The spirit of wandering now came over Claire, and by the middle of August her desire to see her child again could no longer be suppressed. Accordingly she set out with Shelley on August 19, and reached Florence the next day, when Shelley wrote to Mary the impression the lovely city made on him, begging her, at the same time, not to let little William forget him before his return—little Clara could not remember. Claire thought at one time of remaining at Padua, but on reaching that city could not endure being left alone, and they reached Venice in the middle of the night, during a violent storm, which Shelley did not fail to write an account of to his wife. He also told her how the Hoppners, whom they called on (Mr. Hoppner being the British Consul in Venice), advised them to act with regard to Byron. By their advice Shelley called alone on him, and Byron proposed to send Allegra to Padua for a week on a visit; he would not like her to remain longer, as the Vene tians would think he had grown tired of her. He afterwards offered them his villa at Este, thinking they were all at Padua. Shelley accepted this proposal, and wrote requesting Mary to join him there with the children, not knowing whether lie was acting for good or harm, but looking forward to be scolded if he had done wrong, or kissed if right the event would prove. The event did prove; but it was out of their power to rule it.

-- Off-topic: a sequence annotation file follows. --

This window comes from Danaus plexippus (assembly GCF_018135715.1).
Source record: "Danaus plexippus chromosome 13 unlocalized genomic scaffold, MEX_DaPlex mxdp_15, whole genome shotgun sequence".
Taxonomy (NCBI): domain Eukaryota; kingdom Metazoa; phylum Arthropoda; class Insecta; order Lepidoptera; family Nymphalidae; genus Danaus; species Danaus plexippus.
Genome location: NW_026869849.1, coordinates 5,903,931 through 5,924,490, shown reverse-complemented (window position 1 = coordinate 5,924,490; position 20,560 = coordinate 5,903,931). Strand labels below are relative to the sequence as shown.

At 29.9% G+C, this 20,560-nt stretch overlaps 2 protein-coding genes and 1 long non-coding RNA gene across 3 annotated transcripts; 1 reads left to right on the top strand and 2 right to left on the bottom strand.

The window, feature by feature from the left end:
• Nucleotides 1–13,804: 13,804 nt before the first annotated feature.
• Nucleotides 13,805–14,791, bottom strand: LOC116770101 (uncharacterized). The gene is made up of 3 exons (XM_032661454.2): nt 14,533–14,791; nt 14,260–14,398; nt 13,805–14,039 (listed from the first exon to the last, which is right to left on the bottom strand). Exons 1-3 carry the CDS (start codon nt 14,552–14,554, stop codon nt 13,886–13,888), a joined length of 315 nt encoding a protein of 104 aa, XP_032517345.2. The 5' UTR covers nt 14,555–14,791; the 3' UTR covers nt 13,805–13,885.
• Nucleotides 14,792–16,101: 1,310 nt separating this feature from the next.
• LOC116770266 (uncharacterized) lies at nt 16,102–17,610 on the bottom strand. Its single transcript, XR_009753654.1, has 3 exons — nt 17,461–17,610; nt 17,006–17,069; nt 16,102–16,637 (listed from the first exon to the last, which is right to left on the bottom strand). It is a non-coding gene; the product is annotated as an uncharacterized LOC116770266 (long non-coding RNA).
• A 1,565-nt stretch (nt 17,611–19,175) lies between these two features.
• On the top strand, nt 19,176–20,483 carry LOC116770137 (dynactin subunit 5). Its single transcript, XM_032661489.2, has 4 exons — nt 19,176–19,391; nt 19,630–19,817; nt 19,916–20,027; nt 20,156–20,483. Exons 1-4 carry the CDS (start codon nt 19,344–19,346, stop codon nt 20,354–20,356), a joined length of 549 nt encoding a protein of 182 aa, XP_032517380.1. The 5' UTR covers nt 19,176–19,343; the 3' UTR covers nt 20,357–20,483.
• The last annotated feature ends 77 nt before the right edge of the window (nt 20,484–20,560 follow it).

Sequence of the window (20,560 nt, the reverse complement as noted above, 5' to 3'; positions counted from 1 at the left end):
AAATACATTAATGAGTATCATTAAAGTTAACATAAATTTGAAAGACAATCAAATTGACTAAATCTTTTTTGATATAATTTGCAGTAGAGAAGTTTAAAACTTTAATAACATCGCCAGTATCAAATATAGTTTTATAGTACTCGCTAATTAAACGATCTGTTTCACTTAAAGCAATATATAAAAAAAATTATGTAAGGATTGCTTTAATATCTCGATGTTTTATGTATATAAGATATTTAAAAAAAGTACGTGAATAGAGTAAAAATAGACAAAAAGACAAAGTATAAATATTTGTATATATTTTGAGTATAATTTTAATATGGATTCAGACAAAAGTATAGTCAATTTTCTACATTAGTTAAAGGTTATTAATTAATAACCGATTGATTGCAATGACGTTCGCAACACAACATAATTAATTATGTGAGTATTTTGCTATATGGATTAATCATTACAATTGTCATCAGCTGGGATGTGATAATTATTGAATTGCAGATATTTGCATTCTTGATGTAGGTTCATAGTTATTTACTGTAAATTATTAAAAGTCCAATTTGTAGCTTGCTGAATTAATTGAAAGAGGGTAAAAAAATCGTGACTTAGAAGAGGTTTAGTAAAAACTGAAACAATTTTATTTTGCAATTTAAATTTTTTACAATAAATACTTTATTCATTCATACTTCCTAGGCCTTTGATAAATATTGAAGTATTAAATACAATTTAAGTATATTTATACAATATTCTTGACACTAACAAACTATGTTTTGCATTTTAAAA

Mary had invited the Gisbornes to stay with her at the Baths. They arrived on August 25, but the circumstances seemed imperative for Mary to go to Este, and she left on the 31st with a servant, Paolo, as attendant. They were detained a day at Florence, and did not reach Este till poor little Clara was dangerously ill from dysentery, which reduced her to a state of fever and weakness. Mary endured the misery of an incompetent doctor at Este; neither had they confidence in the Paduau physician. Shelley proceeded to Venice to obtain further advice, and prepare for the arrival of his wife and child, writing from there that he felt somewhat uneasy, but trusted there was no cause for real anxiety. This arrangement made, Mary set out with her baby and Claire to meet Shelley at Padua, and then proceeded to Venice, Claire returning to mind William and Allegra at Este; and now Mary had to endure that terrible tension of mind, with her dying child in her arms, driving to Venice, the time remembered by her so well when, on the same route, nearly a quarter of a century later, each turn in the road and the very trees seemed as the most familiar objects of her daily life; for had they not been impressed on her mental vision by the strength of despair? The Austrian soldiers at the frontier could not detain them, though without passports, for even they would not prevent a dying child from being conveyed on a forlorn hope. Such grief could scarcely be rendered more or less acute by circumstances. They arrived at their inn in a gondola, but only for Clara to die in her mother's arms within an hour.